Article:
We were away from home, our community, the blogosphere and the online world in general for the last few weeks. People take a vacation from their normal routine and work and it seems to rejuvenate and re-energize and re-something them and they return shiny and happy. We enjoyed our vacation as much as a family with autism can.
K screamed, perseverated and dysregulated as usual but I think despite all of that he managed some genuine enjoyment. It is hard to tell when he is really enjoying himself.
There has never been any doubt about his motivation to be around other people. What we worry about is constant failure to understand and function in social settings wearing down this motivation and his resilience to persevere in life despite his handicap. We were around many different children and I saw some real increase in motivation as well as resilience in K.
He did not understand, talk, play or interact with them in any typical manner, but managed to make his presence felt, make his needs understood, and manipulate his environment so that the other children became involved in the very limited number of activities that he feels competent in.
The children over compensated, loved, accepted and spoiled him. This will never happen in a day care or school setting, where fairness and selfishness is encouraged. No one teaches children to compromise in those settings.
I think that even though over compensation may have made Khaled’s life easier, and reduced the social challenges, it still does not limit his capacity to learn and grow. Even if his cousin sits and spins a coin on the floor for him repeatedly to make him happy, K learned that spinning the lid of a tin on his own is nothing compared to sharing the experience of a spinning coin with someone else. Even if the kids play the same running game (run in the hall from the door to window screaming), they add their own little variations every time and something changes. But the reward of running with someone else is enough to overcome the anxiety related to little variations.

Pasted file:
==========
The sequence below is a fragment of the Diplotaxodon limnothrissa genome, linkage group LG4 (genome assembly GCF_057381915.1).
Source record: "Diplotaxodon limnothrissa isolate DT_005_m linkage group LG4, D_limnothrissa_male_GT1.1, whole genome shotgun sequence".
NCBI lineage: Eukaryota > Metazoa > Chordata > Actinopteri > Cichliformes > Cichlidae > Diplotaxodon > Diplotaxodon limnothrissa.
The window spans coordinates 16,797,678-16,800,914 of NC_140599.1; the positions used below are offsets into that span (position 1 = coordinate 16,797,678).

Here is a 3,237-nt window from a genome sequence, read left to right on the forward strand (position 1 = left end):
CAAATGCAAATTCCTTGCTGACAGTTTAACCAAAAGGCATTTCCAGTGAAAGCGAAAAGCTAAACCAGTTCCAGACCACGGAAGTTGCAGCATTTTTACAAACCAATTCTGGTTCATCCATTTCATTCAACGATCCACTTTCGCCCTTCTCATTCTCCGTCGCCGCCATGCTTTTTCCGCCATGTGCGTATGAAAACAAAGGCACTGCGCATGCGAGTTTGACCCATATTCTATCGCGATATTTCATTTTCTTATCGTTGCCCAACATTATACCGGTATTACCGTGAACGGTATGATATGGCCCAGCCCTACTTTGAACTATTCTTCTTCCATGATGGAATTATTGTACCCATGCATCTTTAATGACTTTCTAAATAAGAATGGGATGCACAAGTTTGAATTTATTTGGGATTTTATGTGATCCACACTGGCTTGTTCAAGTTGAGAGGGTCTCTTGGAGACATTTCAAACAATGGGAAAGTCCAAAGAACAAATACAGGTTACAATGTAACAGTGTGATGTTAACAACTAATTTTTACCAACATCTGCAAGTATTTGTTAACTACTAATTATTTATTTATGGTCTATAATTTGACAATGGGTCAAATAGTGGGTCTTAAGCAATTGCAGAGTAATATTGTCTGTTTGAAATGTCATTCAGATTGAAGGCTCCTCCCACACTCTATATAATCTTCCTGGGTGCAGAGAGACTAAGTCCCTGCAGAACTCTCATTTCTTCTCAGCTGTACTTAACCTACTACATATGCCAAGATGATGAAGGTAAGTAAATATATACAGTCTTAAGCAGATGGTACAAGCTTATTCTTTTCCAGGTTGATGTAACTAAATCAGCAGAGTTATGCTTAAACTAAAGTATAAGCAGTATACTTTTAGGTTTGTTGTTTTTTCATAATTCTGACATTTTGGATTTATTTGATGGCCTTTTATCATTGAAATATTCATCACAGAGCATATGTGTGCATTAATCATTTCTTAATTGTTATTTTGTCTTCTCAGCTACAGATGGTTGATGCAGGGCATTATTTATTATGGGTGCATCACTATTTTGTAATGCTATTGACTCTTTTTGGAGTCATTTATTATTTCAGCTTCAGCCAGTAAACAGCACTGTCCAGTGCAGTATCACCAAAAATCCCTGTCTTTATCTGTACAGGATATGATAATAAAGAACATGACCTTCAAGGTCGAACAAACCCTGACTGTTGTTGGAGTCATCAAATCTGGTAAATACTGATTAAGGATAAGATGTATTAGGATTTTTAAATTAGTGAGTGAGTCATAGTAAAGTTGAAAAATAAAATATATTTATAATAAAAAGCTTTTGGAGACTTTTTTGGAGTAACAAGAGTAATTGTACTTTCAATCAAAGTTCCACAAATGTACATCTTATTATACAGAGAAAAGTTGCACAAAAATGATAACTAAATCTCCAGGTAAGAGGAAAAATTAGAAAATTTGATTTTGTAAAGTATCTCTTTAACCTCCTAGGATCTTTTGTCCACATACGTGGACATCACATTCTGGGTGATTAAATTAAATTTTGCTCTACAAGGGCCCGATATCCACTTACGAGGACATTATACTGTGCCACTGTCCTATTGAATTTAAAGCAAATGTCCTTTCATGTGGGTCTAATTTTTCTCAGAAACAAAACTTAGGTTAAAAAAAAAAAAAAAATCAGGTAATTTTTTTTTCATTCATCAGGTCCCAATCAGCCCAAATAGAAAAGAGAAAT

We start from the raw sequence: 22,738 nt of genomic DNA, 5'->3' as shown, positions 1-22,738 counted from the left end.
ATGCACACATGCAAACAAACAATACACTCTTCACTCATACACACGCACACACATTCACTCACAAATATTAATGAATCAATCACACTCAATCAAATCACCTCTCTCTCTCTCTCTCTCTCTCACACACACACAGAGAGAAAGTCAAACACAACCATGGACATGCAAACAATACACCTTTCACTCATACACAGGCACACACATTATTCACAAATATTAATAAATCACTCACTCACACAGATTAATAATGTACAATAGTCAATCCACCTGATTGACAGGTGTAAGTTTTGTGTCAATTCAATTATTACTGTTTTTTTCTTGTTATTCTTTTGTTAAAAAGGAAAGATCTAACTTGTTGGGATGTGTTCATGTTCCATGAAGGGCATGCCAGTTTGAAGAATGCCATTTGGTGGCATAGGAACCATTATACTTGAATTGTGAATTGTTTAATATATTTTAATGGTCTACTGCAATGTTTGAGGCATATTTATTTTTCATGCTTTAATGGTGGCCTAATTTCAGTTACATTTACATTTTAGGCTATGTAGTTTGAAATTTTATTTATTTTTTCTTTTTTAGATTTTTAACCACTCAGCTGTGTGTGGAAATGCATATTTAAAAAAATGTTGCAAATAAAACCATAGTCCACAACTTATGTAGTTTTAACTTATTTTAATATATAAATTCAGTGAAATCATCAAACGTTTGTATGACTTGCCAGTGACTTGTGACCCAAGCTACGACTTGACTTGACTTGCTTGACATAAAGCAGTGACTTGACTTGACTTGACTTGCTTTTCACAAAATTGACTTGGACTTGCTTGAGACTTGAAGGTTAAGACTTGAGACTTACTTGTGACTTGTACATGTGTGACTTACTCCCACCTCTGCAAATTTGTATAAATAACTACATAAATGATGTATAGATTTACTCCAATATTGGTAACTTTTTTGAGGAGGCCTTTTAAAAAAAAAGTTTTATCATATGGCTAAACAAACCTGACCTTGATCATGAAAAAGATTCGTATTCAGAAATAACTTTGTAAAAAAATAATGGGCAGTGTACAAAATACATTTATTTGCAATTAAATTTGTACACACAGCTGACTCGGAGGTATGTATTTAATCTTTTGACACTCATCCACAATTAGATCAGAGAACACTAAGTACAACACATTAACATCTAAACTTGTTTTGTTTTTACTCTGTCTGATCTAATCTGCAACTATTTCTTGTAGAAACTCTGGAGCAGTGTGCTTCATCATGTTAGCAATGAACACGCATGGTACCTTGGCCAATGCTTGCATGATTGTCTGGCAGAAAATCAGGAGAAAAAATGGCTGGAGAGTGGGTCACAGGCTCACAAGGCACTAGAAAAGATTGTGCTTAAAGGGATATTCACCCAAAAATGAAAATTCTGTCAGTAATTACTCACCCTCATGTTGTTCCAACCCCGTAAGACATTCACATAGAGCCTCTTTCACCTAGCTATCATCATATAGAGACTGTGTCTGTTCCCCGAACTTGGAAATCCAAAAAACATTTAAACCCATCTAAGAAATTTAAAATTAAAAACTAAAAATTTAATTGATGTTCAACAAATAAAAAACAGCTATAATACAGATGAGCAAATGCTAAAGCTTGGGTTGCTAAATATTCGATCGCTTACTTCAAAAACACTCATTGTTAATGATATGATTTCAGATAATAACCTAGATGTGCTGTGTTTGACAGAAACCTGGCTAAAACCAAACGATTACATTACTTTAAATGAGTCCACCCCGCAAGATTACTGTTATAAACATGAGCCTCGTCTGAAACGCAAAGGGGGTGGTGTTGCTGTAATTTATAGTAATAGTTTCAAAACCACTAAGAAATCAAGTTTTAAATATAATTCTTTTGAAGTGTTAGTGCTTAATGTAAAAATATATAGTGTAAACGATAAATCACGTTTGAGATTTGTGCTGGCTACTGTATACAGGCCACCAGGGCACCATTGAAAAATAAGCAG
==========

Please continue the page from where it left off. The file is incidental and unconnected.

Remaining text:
Although K got used to being entertained, he went through more transitions in the space of a week than he does in a month which adds to his over all ability to self regulate. Living with the same children gave K enough time to practice regulating and coming back to welcoming smiling faces, eager to give him lots of attention.
Being an only child interacting mostly with his parents and therapists, love and attention from other people is a new experience for my son.
I allowed myself to imagine a life where all my family members lived within driving distance and could be a regular part of each other’s lives. I wonder sometimes what the real tragedy of our life is, disability or immigration?
So even though no day was tantrum free, I woke up every day exhausted, being around other NT kids made sure my son’s disability was spotlighted before my eyes every waking second, despite all this we felt loved, welcomed and spoilt rotten. I can’t wait to do it all again if I get the chance.